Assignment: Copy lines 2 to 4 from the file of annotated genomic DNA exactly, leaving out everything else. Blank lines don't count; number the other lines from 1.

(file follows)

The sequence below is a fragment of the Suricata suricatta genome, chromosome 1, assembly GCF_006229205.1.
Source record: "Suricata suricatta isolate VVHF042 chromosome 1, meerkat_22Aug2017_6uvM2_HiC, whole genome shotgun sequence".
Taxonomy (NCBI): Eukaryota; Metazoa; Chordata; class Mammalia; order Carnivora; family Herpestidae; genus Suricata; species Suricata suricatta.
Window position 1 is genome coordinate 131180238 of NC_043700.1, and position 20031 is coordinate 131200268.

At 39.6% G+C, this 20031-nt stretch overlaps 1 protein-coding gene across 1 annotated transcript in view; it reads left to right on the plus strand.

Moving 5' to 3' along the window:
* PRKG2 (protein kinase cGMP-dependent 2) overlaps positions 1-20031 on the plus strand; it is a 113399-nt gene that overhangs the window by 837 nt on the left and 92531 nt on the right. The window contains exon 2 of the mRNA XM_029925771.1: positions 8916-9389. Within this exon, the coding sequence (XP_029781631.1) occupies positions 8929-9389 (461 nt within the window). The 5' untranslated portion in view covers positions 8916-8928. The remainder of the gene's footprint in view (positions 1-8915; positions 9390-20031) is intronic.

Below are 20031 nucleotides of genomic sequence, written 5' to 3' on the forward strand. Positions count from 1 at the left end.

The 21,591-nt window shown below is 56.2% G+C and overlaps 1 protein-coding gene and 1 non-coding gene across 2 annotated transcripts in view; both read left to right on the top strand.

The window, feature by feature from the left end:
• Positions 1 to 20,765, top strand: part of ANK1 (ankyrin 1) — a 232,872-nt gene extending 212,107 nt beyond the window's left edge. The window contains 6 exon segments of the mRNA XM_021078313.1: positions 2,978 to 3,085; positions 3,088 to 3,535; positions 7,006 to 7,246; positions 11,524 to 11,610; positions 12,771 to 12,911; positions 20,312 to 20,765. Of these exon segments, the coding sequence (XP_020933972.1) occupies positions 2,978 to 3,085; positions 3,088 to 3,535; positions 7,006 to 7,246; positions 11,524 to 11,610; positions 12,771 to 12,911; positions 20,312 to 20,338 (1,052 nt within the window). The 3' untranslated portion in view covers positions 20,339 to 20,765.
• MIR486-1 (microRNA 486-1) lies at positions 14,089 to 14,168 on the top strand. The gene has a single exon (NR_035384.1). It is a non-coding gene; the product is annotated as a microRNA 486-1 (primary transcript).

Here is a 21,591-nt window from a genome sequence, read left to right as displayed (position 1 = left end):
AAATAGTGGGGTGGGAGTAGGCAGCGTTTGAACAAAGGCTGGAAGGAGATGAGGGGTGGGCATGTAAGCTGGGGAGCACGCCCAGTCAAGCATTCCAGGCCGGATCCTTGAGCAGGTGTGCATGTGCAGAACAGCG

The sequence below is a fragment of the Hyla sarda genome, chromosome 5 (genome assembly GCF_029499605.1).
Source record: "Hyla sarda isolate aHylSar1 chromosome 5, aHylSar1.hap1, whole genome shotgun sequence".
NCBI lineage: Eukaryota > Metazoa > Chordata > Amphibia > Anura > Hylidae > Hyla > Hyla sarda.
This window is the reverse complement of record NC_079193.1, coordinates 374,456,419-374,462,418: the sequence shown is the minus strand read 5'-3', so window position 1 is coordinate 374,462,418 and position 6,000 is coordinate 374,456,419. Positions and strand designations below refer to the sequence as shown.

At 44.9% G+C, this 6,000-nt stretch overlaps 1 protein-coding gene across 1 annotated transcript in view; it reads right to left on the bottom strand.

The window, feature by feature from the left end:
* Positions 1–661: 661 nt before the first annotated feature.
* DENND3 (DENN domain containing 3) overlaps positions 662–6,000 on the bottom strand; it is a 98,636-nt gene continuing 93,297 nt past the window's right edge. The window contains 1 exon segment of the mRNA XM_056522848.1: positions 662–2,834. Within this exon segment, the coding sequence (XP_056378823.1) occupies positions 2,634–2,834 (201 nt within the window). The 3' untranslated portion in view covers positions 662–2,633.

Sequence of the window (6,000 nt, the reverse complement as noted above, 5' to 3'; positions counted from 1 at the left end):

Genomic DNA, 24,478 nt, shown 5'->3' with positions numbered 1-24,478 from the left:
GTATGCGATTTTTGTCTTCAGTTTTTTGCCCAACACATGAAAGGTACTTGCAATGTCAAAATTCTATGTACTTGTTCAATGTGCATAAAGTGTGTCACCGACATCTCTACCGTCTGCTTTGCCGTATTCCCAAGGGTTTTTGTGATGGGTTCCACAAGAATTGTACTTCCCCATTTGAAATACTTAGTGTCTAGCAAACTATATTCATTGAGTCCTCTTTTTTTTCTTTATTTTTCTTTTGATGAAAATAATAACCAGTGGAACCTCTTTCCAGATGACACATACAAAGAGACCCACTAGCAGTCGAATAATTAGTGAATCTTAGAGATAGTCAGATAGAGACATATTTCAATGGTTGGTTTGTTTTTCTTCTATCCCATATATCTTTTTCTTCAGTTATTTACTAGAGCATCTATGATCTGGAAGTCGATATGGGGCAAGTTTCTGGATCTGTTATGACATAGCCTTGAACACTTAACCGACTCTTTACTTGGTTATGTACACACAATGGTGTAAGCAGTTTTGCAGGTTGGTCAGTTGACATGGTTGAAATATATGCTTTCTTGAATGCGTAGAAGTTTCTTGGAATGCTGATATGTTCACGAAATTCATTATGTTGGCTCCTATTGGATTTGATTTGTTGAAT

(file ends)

Source record: "Suricata suricatta isolate VVHF042 chromosome 1, meerkat_22Aug2017_6uvM2_HiC, whole genome shotgun sequence".
Taxonomy (NCBI): Eukaryota; Metazoa; Chordata; class Mammalia; order Carnivora; family Herpestidae; genus Suricata; species Suricata suricatta.
Window position 1 is genome coordinate 131180238 of NC_043700.1, and position 20031 is coordinate 131200268.